The text in Daniel Yost’s dreadful directorial debut, “Love & Sex Etc.,” is so tediously banal that it’s hard to believe it was penned by the same person who wrote “Drugstore Cowboy,” one of the indie cinema highlights of the past decade. After a week of a theatrical warm-up, this embarrassing pic will quickly fly to video stores, where it’s bound to accumulate a lot of dust.
Improvisation is to be encouraged in film only if the actors are extremely gifted and if the premise for their ad-lib exercises is at least potentially interesting. But, alas, this is not case of “Love & Sex Etc.,” a verbose academic workout.
Based on improvs by actors Sal Landi and Marie Caldare and supplemented by interviews with thirtysomething singles, the film is meant to offer a quirky, provocative look at the always timely issues of love and sex.
A modern-day Casanova, Joe (Landi) thrives on one-night stands because they preclude complications and commitment. On one of his nightly cruisings, he meets an attractive and friendly woman named Julie (Caldare), who invites him to her place.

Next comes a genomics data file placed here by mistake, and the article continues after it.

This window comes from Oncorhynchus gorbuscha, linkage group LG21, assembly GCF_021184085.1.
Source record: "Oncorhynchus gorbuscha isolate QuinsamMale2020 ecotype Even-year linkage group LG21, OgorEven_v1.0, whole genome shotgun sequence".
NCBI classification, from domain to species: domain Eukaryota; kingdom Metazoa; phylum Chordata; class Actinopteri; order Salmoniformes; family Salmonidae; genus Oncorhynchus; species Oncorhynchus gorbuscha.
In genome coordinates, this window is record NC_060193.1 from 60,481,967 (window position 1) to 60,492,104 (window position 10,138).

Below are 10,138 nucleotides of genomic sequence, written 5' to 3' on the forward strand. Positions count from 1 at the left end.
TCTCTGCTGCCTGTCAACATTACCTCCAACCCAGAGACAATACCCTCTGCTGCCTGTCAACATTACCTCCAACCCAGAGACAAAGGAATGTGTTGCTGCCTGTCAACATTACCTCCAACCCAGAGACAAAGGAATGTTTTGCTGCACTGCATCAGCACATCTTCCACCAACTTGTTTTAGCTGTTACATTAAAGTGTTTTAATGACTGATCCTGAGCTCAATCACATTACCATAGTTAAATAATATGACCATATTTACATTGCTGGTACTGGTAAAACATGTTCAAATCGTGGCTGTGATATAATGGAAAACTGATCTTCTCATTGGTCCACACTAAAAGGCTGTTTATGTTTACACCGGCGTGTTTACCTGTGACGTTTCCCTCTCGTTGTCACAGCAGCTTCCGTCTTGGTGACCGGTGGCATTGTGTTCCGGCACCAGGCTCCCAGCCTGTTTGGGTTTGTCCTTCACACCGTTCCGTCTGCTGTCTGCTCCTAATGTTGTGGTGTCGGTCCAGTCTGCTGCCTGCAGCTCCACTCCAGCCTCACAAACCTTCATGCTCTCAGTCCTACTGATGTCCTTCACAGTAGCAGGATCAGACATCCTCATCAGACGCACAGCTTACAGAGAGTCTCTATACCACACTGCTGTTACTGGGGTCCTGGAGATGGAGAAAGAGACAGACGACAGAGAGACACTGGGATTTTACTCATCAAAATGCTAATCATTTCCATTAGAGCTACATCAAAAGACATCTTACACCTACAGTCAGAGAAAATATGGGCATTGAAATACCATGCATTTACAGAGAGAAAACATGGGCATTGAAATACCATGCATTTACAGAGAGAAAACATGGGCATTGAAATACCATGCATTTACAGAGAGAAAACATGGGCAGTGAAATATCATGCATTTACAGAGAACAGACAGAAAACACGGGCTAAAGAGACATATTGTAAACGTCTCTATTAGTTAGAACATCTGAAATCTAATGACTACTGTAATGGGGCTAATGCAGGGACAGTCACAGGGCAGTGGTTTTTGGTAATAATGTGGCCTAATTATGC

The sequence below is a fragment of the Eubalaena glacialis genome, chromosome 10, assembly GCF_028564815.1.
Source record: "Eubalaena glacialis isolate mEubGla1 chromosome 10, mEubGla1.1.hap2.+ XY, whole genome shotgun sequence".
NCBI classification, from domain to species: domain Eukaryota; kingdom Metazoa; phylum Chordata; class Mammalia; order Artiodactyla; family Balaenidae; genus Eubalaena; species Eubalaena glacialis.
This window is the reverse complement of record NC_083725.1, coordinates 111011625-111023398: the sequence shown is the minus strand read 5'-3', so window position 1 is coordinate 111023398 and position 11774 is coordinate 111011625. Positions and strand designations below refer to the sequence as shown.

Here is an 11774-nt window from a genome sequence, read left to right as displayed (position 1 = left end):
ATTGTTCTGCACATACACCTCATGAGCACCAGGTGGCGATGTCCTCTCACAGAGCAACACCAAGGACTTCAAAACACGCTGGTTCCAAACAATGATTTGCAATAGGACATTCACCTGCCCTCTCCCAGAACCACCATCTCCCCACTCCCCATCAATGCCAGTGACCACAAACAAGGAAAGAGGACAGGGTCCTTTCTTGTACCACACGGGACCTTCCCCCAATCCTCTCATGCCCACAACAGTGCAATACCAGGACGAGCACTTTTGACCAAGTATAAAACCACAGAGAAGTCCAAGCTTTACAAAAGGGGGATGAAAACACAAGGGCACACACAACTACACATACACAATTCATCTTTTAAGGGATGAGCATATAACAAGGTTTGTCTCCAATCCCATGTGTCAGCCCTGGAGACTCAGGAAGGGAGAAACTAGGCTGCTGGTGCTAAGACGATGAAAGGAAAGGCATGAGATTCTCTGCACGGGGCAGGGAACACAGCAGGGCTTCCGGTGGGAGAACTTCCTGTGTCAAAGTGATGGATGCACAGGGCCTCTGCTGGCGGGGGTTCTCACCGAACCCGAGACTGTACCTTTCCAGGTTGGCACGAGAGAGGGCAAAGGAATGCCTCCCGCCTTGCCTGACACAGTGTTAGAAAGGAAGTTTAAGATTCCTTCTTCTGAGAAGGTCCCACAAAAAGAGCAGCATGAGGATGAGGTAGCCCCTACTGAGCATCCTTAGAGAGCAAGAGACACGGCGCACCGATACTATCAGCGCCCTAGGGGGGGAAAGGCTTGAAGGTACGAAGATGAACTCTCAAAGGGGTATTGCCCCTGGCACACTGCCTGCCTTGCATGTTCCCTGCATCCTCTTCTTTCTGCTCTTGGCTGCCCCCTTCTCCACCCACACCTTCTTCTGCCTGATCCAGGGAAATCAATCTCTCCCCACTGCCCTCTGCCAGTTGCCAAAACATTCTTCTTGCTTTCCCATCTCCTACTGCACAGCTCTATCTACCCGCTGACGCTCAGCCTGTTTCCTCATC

They start to have sex in the bathroom, but an argument about condoms stops their wild activity and they begin to talk — and talk and talk. What follows is an excruciatingly painful evening, during which every possible cliche about gender is raised and contested, including men’s “natural” defiance of monogamy, analogies between human and animal behavior, the merits of polygamy, and even a demonstration of the different ways men and women urinate.
Technically, pic is adequate, though Yost has his performers go up and down the staircase of a huge house, with the camera switching arbitrarily from low angle to high angle,for no apparent reason other than making his prosaic exercise seem more “cinematic.”